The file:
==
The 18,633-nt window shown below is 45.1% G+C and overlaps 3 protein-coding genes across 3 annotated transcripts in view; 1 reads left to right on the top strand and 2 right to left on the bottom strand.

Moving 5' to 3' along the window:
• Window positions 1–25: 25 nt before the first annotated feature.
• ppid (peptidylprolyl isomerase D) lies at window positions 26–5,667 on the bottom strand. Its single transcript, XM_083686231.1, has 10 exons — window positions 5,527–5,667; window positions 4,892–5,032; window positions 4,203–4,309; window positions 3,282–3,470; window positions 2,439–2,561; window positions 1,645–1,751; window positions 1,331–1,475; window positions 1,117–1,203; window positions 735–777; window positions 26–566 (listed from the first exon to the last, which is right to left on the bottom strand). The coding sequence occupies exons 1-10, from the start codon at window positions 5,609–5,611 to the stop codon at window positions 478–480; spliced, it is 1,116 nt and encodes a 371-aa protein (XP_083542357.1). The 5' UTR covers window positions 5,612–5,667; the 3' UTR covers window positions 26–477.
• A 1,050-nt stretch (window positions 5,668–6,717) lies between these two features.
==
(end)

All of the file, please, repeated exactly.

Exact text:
The 18,633-nt window shown below is 45.1% G+C and overlaps 3 protein-coding genes across 3 annotated transcripts in view; 1 reads left to right on the top strand and 2 right to left on the bottom strand.

Moving 5' to 3' along the window:
• Window positions 1–25: 25 nt before the first annotated feature.
• ppid (peptidylprolyl isomerase D) lies at window positions 26–5,667 on the bottom strand. Its single transcript, XM_083686231.1, has 10 exons — window positions 5,527–5,667; window positions 4,892–5,032; window positions 4,203–4,309; window positions 3,282–3,470; window positions 2,439–2,561; window positions 1,645–1,751; window positions 1,331–1,475; window positions 1,117–1,203; window positions 735–777; window positions 26–566 (listed from the first exon to the last, which is right to left on the bottom strand). The coding sequence occupies exons 1-10, from the start codon at window positions 5,609–5,611 to the stop codon at window positions 478–480; spliced, it is 1,116 nt and encodes a 371-aa protein (XP_083542357.1). The 5' UTR covers window positions 5,612–5,667; the 3' UTR covers window positions 26–477.
• A 1,050-nt stretch (window positions 5,668–6,717) lies between these two features.